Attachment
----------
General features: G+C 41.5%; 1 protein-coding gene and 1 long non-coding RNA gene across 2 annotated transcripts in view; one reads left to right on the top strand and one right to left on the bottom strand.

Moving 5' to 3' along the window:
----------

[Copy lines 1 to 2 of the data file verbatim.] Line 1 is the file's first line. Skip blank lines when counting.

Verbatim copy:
General features: G+C 41.5%; 1 protein-coding gene and 1 long non-coding RNA gene across 2 annotated transcripts in view; one reads left to right on the top strand and one right to left on the bottom strand.

Moving 5' to 3' along the window: